Wood, Wheels & Wonders

Dickie Soloperto’s Instagram page (@longboards_by_solo) is filled with photo after photo highlighting his skill and talent at crafting individually numbered one-of-a-kind skateboards from locally sourced Tennessee lumber. But ask him about skateboarding, and his first topic of conversation is not the equipment or woodworking, it’s Ava, his 15-year-old daughter.

“Not long after I started building skateboards, I took Ava to a skate park here in town,” Soloperto says. “There were two boys there — they weren’t really vicious, but I could definitely tell they were picking on her. They were swerving close and trying to scare her. She was really young at the time, but I didn’t say anything to them. I just walked out and stood next to a column where she was skating and they saw me and left immediately. Boys intimidate girls in every skate park in America, and it still goes on. But Ava and other girls have gotten where they don’t care anymore. They’re there because they have every right to be, and it’s a wonderful thing to see.”

Soloperto’s belief in skateboarding as a source of confidence and empowerment for young people, and particularly girls, is a foundation underlying his chosen means of artistic expression. A native of Miami, Florida, Soloperto discovered skateboarding during the sport’s massive revival in the mid-1970s when improvements in
skateboard designs and equipment launched a sidewalk-surfing boom across the U.S.

“Where I came from in Miami was almost completely flat,” Soloperto says. “My parents had the only house in the neighborhood that was on a hill. All the kids would come there to skate. I never got good at it. It was more a mode of transportation for me, and when I got my driver’s license, I stopped skating. I came back to it in college for a little while and then left it behind for many years. Once I started skating again, it was like, ‘Wow, why did I stop?’”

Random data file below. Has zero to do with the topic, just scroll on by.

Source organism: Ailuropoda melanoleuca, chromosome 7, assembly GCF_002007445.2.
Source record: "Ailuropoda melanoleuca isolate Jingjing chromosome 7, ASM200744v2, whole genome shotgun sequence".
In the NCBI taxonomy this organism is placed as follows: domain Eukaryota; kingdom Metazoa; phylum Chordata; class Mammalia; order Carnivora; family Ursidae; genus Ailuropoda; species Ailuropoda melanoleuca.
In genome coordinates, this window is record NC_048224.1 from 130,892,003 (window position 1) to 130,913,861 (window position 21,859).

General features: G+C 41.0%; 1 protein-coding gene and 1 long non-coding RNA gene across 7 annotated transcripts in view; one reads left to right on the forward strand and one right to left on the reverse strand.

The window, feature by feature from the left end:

Soloperto’s impetus for returning to skateboarding was his daughter. What started as an outlet for father-daughter time, soon turned into something bigger, thanks to some Morphean inspiration.

“It started in 2014 and it was a literal dream that I had,” Soloperto says. “I had a dream one night that a friend and I started a skateboard company and it did so well we passed it on to my daughter and his son.”

A tile setter by trade — a profession he learned from his father — and a tile mosaic artist on the side, Soloperto had been thinking about alternative professions. “I was stumbling trying to figure what my next career choice would be,” he says. “I knew I couldn’t set tile forever because of my knees and back. The next day I called my friend from the dream and asked him if he wanted to get in on making skateboards. He said his band was getting back together, and he was leaving to go on the road. So I went out and bought $1,200 of woodworking tools and started tinkering around. I had very little experience with woodworking, but the tile setting translates — measurements and cutting. Within three days I had made two or three prototypes, all of which turned out to be boat anchors. I still have them hanging on my wall. I just kept practicing and practicing until I honed in on it and I was happy with what I was doing.”

Soloperto was soon crafting one-of-a-kind longboards from locally sourced Tennessee maple. Longboards vary from the standard “trick boards” used for jumps, flips, and other gravity-defying stunts in their length (commonly 33 to 59 inches as opposed to 28 to 33 inches for standard skateboards), shape, and size of their wheels and trucks. These differences allow for a smoother and easier ride over long distances, and the ability to make quick, lateral moves similar to surfers and snowboarders. He soon discovered an alternative source for wood with a uniquely East Nashvillian aspect.

“Being a tile setter, I have contractor friends who do a lot of demolition work,” Soloperto says. “I mentioned to one of them that I started building skateboards and he suggested using the wood lathe strips from plaster walls. I glue and press the strips together, and the finished piece is about an inch and half thick. I then plane it down to a half-inch. The finished wood is phenomenal.”